Some people take up fishing, golf or travel when they reach their mid-sixties and draw their first pension cheques. I fulfilled a long-standing dream and took up writing books. I am now seventy-six and In Seasons of Hope, I look back over seventy years to my early connections to Muskoka, Orillia and the Chippewas of Rama First Nation. I move on to my thirty-five years as a Canadian diplomat foreign policy adviser to the prime minister. I finish up with my time as Ontario’s first Aboriginal lieutenant governor. People like looking at photos and so the book is filled with them.

A Q&A about Food, Sex, and Stacey Gorlicky

Posted on April 12 by Kyle

Tell us about your book.

Food, Sex and You explores the relationship with food, sex and body image.  I share my personal experience with food addiction and how that damaging relationship affected intimacy in my own relationship in my own life.  The book outlines my road to recovery and I share practical steps and treatments that readers can apply to their own journey.

Dundurn is pleased to announce that Catherine Macdonald’s Put on the Armour of Light has won the Michael Van Rooy Award for Genre Fiction, part of the Manitoba Book Awards. The winner was announced at a reception at the Ambassador Ballroom, Radisson Hotel, at 7pm April 30th in Winnipeg.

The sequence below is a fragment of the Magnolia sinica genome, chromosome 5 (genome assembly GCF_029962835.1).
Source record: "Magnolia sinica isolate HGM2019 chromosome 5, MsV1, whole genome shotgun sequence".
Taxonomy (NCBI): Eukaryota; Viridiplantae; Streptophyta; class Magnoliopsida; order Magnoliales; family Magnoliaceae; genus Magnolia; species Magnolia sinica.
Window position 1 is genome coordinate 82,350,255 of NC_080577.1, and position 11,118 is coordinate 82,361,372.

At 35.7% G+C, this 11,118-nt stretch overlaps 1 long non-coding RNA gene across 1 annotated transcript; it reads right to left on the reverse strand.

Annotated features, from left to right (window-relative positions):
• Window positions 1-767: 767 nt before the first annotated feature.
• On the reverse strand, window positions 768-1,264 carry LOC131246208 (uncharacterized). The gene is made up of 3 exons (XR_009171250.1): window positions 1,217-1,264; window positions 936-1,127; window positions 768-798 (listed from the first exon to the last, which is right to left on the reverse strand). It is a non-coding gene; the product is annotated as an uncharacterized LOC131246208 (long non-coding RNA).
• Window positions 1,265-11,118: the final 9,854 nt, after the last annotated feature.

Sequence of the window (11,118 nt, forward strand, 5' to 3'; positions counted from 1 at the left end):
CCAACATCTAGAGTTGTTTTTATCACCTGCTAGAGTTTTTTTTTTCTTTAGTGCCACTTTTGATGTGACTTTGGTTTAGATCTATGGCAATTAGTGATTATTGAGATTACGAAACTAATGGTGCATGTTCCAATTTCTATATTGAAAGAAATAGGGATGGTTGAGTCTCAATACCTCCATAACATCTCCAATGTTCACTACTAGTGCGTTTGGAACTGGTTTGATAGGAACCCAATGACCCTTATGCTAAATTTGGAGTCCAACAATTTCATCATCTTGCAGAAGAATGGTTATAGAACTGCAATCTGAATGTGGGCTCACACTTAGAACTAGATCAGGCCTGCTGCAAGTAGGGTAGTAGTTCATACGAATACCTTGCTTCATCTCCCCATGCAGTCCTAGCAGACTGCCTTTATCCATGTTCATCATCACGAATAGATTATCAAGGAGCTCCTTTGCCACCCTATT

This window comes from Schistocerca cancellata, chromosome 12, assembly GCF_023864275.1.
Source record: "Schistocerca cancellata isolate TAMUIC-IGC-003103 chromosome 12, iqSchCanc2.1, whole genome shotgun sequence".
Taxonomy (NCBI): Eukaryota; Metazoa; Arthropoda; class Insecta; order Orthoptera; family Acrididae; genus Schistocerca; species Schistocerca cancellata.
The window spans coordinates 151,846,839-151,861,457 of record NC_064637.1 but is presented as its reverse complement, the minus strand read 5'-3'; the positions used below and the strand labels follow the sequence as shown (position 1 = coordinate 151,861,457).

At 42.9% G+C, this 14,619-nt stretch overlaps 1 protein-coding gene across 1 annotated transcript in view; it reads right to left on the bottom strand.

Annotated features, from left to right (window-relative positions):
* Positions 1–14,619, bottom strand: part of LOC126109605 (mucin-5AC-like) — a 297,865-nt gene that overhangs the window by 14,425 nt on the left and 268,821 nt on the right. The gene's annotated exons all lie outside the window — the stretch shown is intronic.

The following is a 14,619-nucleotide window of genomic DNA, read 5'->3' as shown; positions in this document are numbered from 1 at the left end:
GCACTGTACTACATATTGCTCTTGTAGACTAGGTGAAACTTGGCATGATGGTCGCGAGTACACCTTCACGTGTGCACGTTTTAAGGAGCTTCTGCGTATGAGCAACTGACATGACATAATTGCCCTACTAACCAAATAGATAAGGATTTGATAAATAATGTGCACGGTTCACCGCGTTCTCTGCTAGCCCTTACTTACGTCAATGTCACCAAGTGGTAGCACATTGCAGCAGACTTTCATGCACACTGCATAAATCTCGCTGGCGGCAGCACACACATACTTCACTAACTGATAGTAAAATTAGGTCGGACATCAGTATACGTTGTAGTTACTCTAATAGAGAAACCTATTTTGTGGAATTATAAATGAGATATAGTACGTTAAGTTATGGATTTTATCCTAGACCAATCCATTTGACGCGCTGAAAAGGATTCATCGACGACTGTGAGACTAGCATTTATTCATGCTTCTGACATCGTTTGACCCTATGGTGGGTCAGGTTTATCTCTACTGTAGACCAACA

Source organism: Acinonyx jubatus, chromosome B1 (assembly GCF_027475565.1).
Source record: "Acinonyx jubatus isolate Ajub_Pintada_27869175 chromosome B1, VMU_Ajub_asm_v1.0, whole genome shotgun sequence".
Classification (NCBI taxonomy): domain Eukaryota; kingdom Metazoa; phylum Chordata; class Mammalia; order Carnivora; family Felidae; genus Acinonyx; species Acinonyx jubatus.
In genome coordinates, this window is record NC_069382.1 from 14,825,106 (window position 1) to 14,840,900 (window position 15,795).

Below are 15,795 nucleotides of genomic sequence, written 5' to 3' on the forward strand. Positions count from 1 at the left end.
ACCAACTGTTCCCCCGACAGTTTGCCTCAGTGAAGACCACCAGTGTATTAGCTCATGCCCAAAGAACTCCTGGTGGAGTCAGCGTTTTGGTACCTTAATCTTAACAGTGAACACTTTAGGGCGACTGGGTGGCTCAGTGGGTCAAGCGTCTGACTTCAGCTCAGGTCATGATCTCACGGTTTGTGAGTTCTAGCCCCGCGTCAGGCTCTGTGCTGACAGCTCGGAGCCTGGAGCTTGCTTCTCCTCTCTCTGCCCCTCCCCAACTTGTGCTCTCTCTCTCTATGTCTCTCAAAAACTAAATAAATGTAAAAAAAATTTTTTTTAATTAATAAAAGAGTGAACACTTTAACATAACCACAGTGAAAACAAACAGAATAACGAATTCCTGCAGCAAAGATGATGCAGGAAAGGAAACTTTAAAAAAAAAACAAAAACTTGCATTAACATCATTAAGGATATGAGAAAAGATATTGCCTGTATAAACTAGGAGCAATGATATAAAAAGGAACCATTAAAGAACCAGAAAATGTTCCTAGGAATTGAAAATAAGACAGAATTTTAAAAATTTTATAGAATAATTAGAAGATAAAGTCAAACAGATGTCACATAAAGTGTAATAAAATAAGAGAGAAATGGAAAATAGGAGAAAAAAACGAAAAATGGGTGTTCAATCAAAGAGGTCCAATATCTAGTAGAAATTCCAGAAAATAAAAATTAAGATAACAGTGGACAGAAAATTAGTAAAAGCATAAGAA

I accidentally wrote a book. Not the kind of accident where you break a favourite lead-crystal glass by dropping it on granite tile, or brain a fellow golfer by slicing your tee shot onto an adjoining fairway. More like that accident where you set off looking for a western route to the Indies and discover a whole new continent. Or you design an adhesive to stick porcelain tile to a metallic spaceship and end up with a Post-It note.

 

The Bank of Canada is looking for some of Canada's most bankNOTEable women. We asked the women of Dundurn who they'd choose and why. It wasn't long before everyone had their eyes glued to Merna Forster's 100 Canadian Heroines and 100 More Canadian Heroines.

The ultimate giveaway came when Robert B. Parker began running an author’s photo on his book jackets showing him in poses with his dog. For years, and over the course of a dozen or more novels in Parker’s compelling series featuring the Boston private eye Spenser, I had figured that Parker, in shaping Spenser’s personality and back story, had borrowed elements from his own life and grafted them on to his fictional guy Spenser. Parker had fought in the Korean War; so did Spenser.

A migraine is more than just a headache, it's actually a complex neurological disorder. How scary is it then that migraines are the third most common disease in the world? While there is no one-size-fits all treatment for migraines, here are some doctor-given advice to dealing with your average migraine.